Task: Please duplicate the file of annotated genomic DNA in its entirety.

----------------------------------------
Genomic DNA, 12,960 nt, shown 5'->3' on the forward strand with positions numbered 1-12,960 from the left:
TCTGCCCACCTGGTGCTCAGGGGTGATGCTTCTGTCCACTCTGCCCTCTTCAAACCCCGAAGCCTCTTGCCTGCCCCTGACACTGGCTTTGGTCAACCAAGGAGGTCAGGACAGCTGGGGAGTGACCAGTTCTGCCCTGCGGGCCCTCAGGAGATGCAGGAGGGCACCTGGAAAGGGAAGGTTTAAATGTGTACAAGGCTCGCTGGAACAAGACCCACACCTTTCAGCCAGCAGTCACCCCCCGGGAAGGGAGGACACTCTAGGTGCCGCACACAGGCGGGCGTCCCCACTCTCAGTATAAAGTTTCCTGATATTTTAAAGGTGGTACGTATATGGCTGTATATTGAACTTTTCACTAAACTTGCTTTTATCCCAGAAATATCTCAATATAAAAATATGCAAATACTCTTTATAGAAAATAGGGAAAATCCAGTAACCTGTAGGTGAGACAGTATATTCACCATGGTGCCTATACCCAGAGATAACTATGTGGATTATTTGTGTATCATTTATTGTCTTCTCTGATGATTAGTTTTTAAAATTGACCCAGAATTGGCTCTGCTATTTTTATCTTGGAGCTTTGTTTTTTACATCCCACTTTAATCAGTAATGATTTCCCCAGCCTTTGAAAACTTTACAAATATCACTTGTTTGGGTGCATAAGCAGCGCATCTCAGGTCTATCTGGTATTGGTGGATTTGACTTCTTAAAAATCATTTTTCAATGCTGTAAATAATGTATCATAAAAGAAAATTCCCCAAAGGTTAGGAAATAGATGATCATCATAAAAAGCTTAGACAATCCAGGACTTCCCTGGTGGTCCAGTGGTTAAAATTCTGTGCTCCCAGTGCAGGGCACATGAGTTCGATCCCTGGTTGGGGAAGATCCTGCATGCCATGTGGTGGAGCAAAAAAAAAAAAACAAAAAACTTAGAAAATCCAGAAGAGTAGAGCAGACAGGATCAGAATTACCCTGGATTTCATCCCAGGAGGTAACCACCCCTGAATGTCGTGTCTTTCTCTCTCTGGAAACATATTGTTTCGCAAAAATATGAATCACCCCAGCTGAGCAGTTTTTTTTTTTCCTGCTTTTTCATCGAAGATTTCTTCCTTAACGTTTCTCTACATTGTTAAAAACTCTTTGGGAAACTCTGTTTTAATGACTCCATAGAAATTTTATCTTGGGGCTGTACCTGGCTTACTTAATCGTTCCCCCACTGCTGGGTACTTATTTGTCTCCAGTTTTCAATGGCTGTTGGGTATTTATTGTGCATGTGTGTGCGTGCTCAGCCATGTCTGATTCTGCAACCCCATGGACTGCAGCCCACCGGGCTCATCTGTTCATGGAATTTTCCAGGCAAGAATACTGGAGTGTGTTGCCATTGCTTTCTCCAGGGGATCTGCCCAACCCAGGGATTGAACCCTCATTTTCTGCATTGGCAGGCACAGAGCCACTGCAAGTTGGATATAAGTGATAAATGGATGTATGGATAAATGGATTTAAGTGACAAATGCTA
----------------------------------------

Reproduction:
Genomic DNA, 12,960 nt, shown 5'->3' on the forward strand with positions numbered 1-12,960 from the left:
TCTGCCCACCTGGTGCTCAGGGGTGATGCTTCTGTCCACTCTGCCCTCTTCAAACCCCGAAGCCTCTTGCCTGCCCCTGACACTGGCTTTGGTCAACCAAGGAGGTCAGGACAGCTGGGGAGTGACCAGTTCTGCCCTGCGGGCCCTCAGGAGATGCAGGAGGGCACCTGGAAAGGGAAGGTTTAAATGTGTACAAGGCTCGCTGGAACAAGACCCACACCTTTCAGCCAGCAGTCACCCCCCGGGAAGGGAGGACACTCTAGGTGCCGCACACAGGCGGGCGTCCCCACTCTCAGTATAAAGTTTCCTGATATTTTAAAGGTGGTACGTATATGGCTGTATATTGAACTTTTCACTAAACTTGCTTTTATCCCAGAAATATCTCAATATAAAAATATGCAAATACTCTTTATAGAAAATAGGGAAAATCCAGTAACCTGTAGGTGAGACAGTATATTCACCATGGTGCCTATACCCAGAGATAACTATGTGGATTATTTGTGTATCATTTATTGTCTTCTCTGATGATTAGTTTTTAAAATTGACCCAGAATTGGCTCTGCTATTTTTATCTTGGAGCTTTGTTTTTTACATCCCACTTTAATCAGTAATGATTTCCCCAGCCTTTGAAAACTTTACAAATATCACTTGTTTGGGTGCATAAGCAGCGCATCTCAGGTCTATCTGGTATTGGTGGATTTGACTTCTTAAAAATCATTTTTCAATGCTGTAAATAATGTATCATAAAAGAAAATTCCCCAAAGGTTAGGAAATAGATGATCATCATAAAAAGCTTAGACAATCCAGGACTTCCCTGGTGGTCCAGTGGTTAAAATTCTGTGCTCCCAGTGCAGGGCACATGAGTTCGATCCCTGGTTGGGGAAGATCCTGCATGCCATGTGGTGGAGCAAAAAAAAAAAAACAAAAAACTTAGAAAATCCAGAAGAGTAGAGCAGACAGGATCAGAATTACCCTGGATTTCATCCCAGGAGGTAACCACCCCTGAATGTCGTGTCTTTCTCTCTCTGGAAACATATTGTTTCGCAAAAATATGAATCACCCCAGCTGAGCAGTTTTTTTTTTTCCTGCTTTTTCATCGAAGATTTCTTCCTTAACGTTTCTCTACATTGTTAAAAACTCTTTGGGAAACTCTGTTTTAATGACTCCATAGAAATTTTATCTTGGGGCTGTACCTGGCTTACTTAATCGTTCCCCCACTGCTGGGTACTTATTTGTCTCCAGTTTTCAATGGCTGTTGGGTATTTATTGTGCATGTGTGTGCGTGCTCAGCCATGTCTGATTCTGCAACCCCATGGACTGCAGCCCACCGGGCTCATCTGTTCATGGAATTTTCCAGGCAAGAATACTGGAGTGTGTTGCCATTGCTTTCTCCAGGGGATCTGCCCAACCCAGGGATTGAACCCTCATTTTCTGCATTGGCAGGCACAGAGCCACTGCAAGTTGGATATAAGTGATAAATGGATGTATGGATAAATGGATTTAAGTGACAAATGCTA